We cooked a lot this year. The test kitchen developed hundreds of recipes, both sweet and savory, but these are the ones readers loved most. From classics like the patty melt and shrimp and grits to homemade Irish cream and something called the Heaven and Hell cake. Here’s to cooking even more in 2016.
Perfect Brown Rice
Cooking brown rice, or at least cooking it well, is tricky. Here is our technique for making light and fluffy rice.
Homemade Irish Cream
Cream, whiskey, vanilla, and coffee combine with sweetened condensed milk for a silky-smooth alternative to store-bought Irish cream. We love it added to coffee, used to sweeten cake frosting, or just on its own, enjoyed over a little ice.
Greek Pasta Salad
Tangy feta and crunchy veggies get extra body from rotini in this classic Greek-inspired pasta salad. Easy to make and best served chilled or at room temperature, it’s a perfect picnic dish.
In Britain, treacle is a word applied to everything from sticky molasses to golden syrup, which is lighter in character and in color, and an essential component of our beloved treacle tart.
Traditionally made with local olives, oil-cured tuna, and anchovies, this protein-rich salad from Provence has become a staple of brasseries all over France. Get the recipe for Salad Niçoise »
In North Africa, cooks have long relied on this garlicky chile paste to lend depth to cooked meats and vegetables. It’s incredibly dependable in its ability to liven up foods—we use it in all sorts of ways, from serving alongside crudités to rubbing grilled meats to topping falafel. Get the recipe for Harissa »
Traditional baguettes are 24 to 30 inches long and are baked in ovens that produce steam, which delays crust formation so the loaves can fully rise. This recipe reduces the length to fit in home ovens and calls for adding ice cubes to a hot cast-iron skillet to create steam.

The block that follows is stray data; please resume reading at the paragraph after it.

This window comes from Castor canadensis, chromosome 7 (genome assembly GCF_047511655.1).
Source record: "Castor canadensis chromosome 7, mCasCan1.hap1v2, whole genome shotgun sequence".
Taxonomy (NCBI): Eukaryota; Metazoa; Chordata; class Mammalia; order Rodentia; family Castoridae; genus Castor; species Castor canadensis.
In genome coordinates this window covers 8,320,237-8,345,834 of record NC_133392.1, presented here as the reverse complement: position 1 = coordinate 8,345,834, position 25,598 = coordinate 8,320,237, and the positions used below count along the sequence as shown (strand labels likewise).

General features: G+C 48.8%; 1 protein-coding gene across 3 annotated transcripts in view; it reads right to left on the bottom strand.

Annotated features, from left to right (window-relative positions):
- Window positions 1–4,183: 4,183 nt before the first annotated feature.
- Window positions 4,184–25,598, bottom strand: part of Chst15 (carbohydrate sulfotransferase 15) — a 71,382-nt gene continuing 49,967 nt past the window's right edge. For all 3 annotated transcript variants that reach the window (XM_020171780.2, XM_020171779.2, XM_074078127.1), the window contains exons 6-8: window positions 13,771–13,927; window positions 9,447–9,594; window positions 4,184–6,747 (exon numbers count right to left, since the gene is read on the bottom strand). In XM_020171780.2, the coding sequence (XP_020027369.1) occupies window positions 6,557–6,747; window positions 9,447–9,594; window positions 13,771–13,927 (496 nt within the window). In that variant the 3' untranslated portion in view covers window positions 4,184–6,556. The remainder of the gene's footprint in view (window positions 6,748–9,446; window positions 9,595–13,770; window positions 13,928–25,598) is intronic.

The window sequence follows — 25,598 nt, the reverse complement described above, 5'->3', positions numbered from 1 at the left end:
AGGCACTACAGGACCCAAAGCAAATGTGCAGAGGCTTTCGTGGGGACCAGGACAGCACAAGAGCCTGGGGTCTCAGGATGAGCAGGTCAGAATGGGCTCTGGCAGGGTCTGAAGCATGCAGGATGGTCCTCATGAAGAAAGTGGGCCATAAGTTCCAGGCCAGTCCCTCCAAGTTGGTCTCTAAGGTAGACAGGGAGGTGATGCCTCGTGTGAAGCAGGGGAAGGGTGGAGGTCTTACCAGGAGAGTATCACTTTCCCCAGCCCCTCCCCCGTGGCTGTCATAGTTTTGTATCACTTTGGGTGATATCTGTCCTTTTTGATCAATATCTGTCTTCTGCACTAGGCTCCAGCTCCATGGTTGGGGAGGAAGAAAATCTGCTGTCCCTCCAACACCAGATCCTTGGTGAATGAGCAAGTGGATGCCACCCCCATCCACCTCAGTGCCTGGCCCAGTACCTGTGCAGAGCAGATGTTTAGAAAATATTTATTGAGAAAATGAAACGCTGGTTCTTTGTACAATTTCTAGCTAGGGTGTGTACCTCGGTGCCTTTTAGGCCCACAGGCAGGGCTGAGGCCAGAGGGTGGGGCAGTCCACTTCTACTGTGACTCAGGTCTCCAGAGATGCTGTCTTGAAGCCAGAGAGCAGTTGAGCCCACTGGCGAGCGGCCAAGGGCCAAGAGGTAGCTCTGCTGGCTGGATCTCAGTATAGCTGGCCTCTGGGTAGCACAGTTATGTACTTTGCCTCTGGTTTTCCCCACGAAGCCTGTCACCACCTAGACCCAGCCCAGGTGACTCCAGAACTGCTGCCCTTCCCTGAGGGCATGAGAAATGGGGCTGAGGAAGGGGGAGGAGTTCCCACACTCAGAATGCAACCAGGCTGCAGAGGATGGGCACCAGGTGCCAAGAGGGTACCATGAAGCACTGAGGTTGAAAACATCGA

Tuscan Bean Soup
Author Nancy Harmon Jenkins uses olive oil three ways in this version of the venerable Italian soup: for sautéing garlic, rubbing on the toasts that accompany the dish, and finishing the soup.
Risotto Cacio e Pepe
Chef Massimo Bottura gave us the recipe for this creamy risotto, a take on the classic Roman pasta dish cacio e pepe that he developed after earthquakes devastated the Emilia-Romagna region of Italy in 2012. Wanting to utilize the nearly 1,000 wheels of Parmigiano Reggiano that were damaged in the disaster, he devised an ingenious technique. First, he simmers parmesan cheese in water, then refrigerates it until it separates into three distinct layers: protein solids on the bottom, a thick broth in the middle, and a parmesan cream on top. The broth is slowly stirred into the risotto, taking the place of chicken stock, while the cream is added toward the end of cooking, giving the risotto a luxurious texture and little need for any additional salt.
Sweet fried garlic mingles with soy sauce and ginger in the sauce for this wok-seared eggplant.
Some say that the patty melt—a griddled sandwich of ground beef, caramelized onions, cheese, and rye bread—isn’t technically a burger, because it has no bun. We love it just the same.